The Effect of Rhythm on Melodic Expectancy

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The present study sought to confirm melodic expectancy patterns discovered in a previous investigation and to determine whether data would be affected by altering the rhythmic condition of the stimuli. The three problems of this investigation were to study expectancies generated by two-note stimulus intervals of equal duration; the expectancies generated by stimulus intervals presented with a long-short rhythm; and the expectancies generated by stimulus intervals presented with a short-long rhythm. Fifty subjects were asked to sing what they believed would be the natural continuation of the melody begun by a two-note stimulus interval. The stimulus intervals were grouped in ... continued below

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viii, 159 leaves: ill.

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Rose, Bernard N. (Bernard Norman) August 1985.

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  • Rose, Bernard N. (Bernard Norman)

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The present study sought to confirm melodic expectancy patterns discovered in a previous investigation and to determine whether data would be affected by altering the rhythmic condition of the stimuli. The three problems of this investigation were to study expectancies generated by two-note stimulus intervals of equal duration; the expectancies generated by stimulus intervals presented with a long-short rhythm; and the expectancies generated by stimulus intervals presented with a short-long rhythm. Fifty subjects were asked to sing what they believed would be the natural continuation of the melody begun by a two-note stimulus interval. The stimulus intervals were grouped in rhythmic sets, one set of neutral-rhythm stimuli, one set of long-short stimuli, and one set of short-long stimuli. The interval from the second note of the stimulus interval to the first sung note was transcribed as the generated expectancy response interval. The data were examined in two basic ways, using response data as a whole and examining data for each stimulus interval separately. A third method of data evaluation concerned harmonic triads occurring in the response data. Both when considering response frequency as a whole, and when considering response data separately for each melodic beginning, no significant difference associated with rhythmic condition could be found. Smaller response intervals were generated much more often than large intervals. Some stimulus intervals, notably the major second ascending, were observed to be much more powerful generators than others. It was concluded from these results that in response to two-note stimulus intervals melodic expectancy can clearly be shown to operate, confirming the results of an earlier study, but that no effect of rhythm on melodic expectancy can be shown to operate.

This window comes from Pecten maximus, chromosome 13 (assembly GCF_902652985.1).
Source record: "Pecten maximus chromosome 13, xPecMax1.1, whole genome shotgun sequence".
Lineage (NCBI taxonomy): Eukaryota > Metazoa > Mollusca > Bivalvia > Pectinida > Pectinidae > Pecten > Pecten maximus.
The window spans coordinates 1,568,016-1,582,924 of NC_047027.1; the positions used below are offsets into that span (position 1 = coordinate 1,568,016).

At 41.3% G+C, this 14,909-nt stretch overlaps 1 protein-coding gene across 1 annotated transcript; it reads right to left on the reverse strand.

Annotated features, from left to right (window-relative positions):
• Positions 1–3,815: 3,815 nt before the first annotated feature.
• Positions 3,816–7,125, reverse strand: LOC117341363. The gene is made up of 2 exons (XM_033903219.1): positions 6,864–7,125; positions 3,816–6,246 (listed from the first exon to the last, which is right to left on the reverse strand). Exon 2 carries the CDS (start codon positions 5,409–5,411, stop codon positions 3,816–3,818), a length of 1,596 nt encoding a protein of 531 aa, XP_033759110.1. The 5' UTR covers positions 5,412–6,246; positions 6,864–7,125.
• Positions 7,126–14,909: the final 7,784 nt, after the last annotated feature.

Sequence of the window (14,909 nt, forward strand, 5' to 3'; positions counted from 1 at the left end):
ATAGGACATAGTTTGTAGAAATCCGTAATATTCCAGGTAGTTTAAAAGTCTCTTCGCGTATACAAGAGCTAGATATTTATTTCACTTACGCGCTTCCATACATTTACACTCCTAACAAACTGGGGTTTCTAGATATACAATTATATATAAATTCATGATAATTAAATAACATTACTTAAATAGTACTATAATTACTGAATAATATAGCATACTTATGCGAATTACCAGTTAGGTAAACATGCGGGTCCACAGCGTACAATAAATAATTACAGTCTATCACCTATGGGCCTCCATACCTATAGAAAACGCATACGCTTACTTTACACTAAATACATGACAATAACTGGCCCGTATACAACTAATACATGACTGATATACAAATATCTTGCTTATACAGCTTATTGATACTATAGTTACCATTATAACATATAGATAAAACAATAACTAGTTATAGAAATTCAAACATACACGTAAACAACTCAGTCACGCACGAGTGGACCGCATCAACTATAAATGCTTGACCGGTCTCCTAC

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viii, 159 leaves: ill.

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  • August 1985

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  • Aug. 22, 2014, 6 p.m.

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  • Dec. 4, 2017, 11:09 a.m.

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Rose, Bernard N. (Bernard Norman). The Effect of Rhythm on Melodic Expectancy, dissertation, August 1985; Denton, Texas. (digital.library.unt.edu/ark:/67531/metadc332020/: accessed December 13, 2017), University of North Texas Libraries, Digital Library, digital.library.unt.edu; .